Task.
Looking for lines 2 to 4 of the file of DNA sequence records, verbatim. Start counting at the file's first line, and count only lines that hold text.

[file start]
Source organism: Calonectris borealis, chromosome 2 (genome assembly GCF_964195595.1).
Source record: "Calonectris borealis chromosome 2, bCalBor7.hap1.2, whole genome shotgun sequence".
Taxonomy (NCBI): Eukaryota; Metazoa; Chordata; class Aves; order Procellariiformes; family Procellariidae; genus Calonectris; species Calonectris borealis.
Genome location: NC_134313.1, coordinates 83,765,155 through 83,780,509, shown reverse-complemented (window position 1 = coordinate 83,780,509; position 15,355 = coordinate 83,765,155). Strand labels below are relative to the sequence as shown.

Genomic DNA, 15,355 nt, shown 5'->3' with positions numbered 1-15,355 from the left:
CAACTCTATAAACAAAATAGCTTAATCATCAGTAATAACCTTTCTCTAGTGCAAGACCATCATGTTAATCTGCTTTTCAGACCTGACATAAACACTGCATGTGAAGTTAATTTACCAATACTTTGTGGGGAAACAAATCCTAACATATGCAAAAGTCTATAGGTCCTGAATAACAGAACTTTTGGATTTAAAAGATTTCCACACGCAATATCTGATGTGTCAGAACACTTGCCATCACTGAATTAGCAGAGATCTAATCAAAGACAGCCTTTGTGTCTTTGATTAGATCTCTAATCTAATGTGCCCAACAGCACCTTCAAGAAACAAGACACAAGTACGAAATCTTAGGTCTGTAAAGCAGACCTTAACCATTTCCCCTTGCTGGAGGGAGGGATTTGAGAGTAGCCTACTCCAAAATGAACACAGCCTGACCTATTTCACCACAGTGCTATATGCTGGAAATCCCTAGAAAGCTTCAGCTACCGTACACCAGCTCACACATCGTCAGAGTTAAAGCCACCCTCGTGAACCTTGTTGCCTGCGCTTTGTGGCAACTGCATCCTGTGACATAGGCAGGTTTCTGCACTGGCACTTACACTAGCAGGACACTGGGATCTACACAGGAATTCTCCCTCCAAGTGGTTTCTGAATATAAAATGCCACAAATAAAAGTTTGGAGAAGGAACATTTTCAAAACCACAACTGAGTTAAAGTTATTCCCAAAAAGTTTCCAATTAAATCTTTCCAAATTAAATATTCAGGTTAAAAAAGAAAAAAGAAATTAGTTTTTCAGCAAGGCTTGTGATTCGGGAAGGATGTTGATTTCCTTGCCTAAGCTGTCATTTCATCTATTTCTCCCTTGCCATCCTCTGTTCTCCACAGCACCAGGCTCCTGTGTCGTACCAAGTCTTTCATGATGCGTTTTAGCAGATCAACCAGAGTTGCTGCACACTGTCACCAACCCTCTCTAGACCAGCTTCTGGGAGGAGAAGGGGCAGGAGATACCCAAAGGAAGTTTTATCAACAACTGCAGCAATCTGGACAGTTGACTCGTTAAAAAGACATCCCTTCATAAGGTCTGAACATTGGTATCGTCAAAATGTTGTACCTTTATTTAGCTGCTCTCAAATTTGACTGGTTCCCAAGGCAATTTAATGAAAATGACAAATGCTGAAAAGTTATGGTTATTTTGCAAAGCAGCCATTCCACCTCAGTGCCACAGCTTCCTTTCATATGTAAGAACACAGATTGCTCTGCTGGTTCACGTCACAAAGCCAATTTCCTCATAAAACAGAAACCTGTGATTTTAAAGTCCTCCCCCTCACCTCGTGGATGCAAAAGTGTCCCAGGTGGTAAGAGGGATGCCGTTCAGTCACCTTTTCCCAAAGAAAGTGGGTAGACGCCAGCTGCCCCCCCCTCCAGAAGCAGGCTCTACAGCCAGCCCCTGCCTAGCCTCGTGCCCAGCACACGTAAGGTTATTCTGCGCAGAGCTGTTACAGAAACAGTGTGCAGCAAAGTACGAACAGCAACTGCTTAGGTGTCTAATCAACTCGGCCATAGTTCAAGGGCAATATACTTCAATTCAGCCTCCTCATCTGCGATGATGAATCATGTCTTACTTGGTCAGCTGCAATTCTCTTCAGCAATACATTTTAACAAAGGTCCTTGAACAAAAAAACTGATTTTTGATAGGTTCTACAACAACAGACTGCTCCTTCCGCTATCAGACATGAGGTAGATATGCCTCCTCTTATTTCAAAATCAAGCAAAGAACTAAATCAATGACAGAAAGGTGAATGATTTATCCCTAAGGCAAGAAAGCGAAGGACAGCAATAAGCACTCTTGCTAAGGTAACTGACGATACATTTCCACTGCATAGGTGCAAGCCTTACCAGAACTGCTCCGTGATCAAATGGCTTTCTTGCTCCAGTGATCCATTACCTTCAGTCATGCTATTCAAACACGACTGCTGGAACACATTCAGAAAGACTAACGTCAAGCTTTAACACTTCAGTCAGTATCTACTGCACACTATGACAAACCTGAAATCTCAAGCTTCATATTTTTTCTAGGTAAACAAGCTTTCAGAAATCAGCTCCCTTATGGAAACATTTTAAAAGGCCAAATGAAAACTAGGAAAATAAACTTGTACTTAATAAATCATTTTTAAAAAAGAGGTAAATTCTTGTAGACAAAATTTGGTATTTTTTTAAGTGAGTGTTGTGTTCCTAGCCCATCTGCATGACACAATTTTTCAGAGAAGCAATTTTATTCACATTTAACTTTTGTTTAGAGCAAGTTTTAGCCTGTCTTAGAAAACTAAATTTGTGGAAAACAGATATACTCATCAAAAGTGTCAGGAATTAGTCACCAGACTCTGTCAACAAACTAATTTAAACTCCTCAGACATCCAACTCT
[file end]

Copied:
Source record: "Calonectris borealis chromosome 2, bCalBor7.hap1.2, whole genome shotgun sequence".
Taxonomy (NCBI): Eukaryota; Metazoa; Chordata; class Aves; order Procellariiformes; family Procellariidae; genus Calonectris; species Calonectris borealis.
Genome location: NC_134313.1, coordinates 83,765,155 through 83,780,509, shown reverse-complemented (window position 1 = coordinate 83,780,509; position 15,355 = coordinate 83,765,155). Strand labels below are relative to the sequence as shown.